Articles
The Short & Long Term Effects of PGR Weed

The Short & Long Term Effects of PGR Weed

Learn about the short and long term effects of PGR weed? What happens when you smoke chemical PGR marijuana?

With PGR marijuana in the spotlight, the biggest concern for Australians and New Zealanders is “what are they short term and long term effects of smoking PGR weed?”.

The general dangers and health problems are evident with PGR chemical-laced cannabis, but how does this weed affect your body?

The short term and long term effects of PGR weed on your body and overall health include:

  • Liver damage
  • Migraines & headaches
  • Dizziness
  • Scatterbrained (inability to concentrate)
  • Difficulty breathing & coughing
  • Impacting your fertility
  • Skin irritation
  • Eye irritation
  • Potential organ damage

PGR weed should not be inhaled, smoked, or ingested due to the potential long-term adverse effects on your health.

The long term and short term effects of smoking PGR weed

A lot of people have been unknowingly smoking PGR marijuana for years.

Weed being illegal in Australia means that there are no safety regulations around growing and cultivating marijuana.

This has led to people using PGRs (Plant Growth Regulators) to spray chemicals on the marijuana plants to force them to grow faster and produce bigger yields.

The result is the poor quality weed that has more chemicals than it does THC to get you high.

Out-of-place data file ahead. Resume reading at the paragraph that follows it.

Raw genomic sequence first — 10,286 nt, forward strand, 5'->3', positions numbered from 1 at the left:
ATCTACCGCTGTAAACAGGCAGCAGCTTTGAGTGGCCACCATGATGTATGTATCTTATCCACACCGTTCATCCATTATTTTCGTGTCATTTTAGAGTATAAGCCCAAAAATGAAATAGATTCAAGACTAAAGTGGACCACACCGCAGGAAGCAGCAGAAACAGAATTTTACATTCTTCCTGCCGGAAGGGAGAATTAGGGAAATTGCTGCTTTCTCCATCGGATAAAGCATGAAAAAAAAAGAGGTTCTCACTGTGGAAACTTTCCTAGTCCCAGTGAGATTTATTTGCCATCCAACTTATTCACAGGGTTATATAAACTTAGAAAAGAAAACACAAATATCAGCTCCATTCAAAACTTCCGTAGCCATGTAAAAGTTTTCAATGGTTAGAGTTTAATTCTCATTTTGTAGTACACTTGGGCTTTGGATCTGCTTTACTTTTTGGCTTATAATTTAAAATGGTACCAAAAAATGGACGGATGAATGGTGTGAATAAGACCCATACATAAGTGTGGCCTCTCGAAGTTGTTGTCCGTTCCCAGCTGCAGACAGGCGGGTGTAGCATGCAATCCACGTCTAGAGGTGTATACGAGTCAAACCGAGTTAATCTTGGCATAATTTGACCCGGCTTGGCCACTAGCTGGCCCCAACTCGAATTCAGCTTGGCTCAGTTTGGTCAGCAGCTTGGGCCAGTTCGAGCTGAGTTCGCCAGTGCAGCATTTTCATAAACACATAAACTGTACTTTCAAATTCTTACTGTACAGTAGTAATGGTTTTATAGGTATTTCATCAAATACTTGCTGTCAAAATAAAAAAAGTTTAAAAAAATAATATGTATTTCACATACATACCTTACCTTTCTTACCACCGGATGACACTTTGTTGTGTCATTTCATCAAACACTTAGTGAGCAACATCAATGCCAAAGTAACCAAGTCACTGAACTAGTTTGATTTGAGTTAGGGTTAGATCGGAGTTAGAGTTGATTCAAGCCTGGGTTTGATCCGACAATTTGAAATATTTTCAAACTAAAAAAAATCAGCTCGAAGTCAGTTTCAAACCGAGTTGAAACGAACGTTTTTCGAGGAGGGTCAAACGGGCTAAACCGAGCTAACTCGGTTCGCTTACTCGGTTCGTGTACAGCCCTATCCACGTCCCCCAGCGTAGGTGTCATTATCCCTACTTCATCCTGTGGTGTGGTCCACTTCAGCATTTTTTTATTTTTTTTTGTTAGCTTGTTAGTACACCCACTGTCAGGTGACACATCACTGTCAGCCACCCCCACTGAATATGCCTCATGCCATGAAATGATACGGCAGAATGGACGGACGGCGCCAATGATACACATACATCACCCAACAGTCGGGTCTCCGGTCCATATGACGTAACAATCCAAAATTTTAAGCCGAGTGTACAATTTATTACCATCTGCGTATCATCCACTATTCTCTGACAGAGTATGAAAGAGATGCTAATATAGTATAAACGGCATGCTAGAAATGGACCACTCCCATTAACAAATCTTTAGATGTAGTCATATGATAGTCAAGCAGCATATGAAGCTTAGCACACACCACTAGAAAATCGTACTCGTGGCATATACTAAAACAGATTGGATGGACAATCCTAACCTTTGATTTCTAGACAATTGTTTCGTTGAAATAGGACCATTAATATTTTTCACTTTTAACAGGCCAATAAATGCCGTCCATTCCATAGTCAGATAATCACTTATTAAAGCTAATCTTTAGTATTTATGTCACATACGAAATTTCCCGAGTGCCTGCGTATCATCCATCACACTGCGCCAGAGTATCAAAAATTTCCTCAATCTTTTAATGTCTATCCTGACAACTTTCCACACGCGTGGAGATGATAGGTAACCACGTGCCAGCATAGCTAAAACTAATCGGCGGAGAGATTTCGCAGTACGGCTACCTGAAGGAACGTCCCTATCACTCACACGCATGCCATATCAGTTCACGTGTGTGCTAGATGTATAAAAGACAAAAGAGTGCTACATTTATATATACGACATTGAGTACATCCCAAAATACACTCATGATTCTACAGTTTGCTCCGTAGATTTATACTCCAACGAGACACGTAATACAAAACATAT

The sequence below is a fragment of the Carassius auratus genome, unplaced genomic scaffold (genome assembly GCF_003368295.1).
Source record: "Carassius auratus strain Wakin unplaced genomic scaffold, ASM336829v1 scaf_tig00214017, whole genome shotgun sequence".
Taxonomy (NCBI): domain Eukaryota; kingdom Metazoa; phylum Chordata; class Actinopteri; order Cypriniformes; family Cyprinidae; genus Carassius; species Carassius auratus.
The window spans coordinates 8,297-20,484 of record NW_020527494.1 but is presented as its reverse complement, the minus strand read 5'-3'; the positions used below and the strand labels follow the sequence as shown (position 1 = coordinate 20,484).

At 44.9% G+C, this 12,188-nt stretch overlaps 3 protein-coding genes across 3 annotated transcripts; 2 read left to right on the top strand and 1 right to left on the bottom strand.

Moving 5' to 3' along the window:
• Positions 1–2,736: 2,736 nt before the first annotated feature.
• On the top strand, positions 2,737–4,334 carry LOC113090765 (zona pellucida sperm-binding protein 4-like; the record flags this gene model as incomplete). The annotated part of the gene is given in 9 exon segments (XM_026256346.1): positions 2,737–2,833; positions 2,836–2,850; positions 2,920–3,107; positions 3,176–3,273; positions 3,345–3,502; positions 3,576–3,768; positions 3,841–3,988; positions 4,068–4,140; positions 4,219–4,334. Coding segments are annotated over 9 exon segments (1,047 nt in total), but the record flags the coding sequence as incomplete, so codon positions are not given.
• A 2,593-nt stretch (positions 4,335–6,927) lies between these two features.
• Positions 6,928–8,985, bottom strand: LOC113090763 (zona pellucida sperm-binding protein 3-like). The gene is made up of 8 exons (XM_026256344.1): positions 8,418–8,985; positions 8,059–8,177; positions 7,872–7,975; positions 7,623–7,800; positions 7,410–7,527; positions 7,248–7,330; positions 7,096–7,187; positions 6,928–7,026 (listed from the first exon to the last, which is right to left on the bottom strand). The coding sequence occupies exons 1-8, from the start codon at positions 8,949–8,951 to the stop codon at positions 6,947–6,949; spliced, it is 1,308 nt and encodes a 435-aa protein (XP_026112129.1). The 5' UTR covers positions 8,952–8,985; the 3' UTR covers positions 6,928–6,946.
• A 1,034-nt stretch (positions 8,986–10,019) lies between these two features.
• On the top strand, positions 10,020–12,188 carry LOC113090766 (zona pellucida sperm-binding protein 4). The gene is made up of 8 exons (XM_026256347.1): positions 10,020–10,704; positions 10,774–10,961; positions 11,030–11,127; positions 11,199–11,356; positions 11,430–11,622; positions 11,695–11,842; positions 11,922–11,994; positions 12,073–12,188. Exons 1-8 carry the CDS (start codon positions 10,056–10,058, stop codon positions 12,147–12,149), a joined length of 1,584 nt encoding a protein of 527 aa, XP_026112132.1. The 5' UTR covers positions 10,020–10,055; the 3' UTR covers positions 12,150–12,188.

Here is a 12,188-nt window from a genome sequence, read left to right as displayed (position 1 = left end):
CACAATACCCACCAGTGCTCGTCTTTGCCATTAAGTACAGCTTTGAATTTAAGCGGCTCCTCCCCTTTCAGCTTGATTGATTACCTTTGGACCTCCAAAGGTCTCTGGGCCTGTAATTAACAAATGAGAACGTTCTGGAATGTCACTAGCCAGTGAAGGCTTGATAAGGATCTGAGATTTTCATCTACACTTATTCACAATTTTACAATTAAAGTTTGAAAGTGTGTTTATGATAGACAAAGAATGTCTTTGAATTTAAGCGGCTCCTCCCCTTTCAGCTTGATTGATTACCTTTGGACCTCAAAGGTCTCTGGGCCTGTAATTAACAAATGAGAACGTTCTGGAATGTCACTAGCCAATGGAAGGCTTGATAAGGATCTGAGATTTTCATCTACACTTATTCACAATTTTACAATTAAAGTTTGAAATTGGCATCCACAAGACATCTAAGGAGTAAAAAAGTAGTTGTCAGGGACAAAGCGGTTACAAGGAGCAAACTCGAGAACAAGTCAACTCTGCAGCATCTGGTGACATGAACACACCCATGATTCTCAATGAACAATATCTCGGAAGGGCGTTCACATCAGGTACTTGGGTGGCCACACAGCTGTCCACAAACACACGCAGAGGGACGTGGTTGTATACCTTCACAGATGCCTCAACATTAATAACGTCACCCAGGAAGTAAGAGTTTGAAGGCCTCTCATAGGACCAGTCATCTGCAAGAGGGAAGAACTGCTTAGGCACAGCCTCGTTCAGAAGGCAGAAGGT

The typical short term effects of PGR weed include:

  • Headaches
  • Dizziness
  • Scatterbrained
  • Fatigue
  • Nauseous

The worst type of PGR marijuana is when the bud is still wet/moist and has a distinct chemical smell. Smoking this will be just as bad as smoking synthetic weed.

It is safer to throw away any PGR weed than to smoke it.

The people who grow cannabis with PGRs are doing this to make a quick and easy profit, regardless of any damage it does to our health.

To understand the short term and long term effects of PGR weed on our body, we need to look at the PGRs themselves.

The most common PGRs used on marijuana in Australia & New Zealand include:

As an example of how PGRs work, the Paclobutrazol has a unique effect on growing cannabis plants; once laced with this PGR chemical, the plant will stop producing THC, and it forces the flowers to grow tighter, denser and heavier than usual.

The effects of Paclobutrazol on our body after smoking marijuana include:

  • Impacting fertility
  • Dizziness
  • Headaches
  • Breathing difficulties
  • Liver damage

The effects of Daminozide, also known as Alar, on cannabis enhances its ability to grow larger flowers (bud) for larger yields. Still, it also hinders the plant’s ability to produce terpenes and cannabinoids such as THC, CBD, and CBN.

As Daminozide is a probable human carcinogen, it is banned from being used on plants that are intended for human consumption.

The Chlormequat Chloride effects on marijuana plants are simple. First, it stimulates the plant’s flowering process to speed up the time taken to harvest.

The effects of Chlormequat on humans may include:

  • skin irritation
  • eye irritation
  • organ damage

There is plenty of research about PGRs, and the majority of these show the negative effects on the human body.

There is a reason why the government bans many PGRs from being used in the cultivation of plants that are intended for human or animal consumption.

These dangerous PGRs have a negative short-term and long-term effect on the human body.

Find out more about PGRs and weed in Australia here!

The Research, Science & Evidence



Disclaimer: Cannabis Place are not doctors and we recommend consulting health professionals for accurate information. This site may contain information regarding drugs. This content is designed for an 18+ audience. Click here for our full disclaimer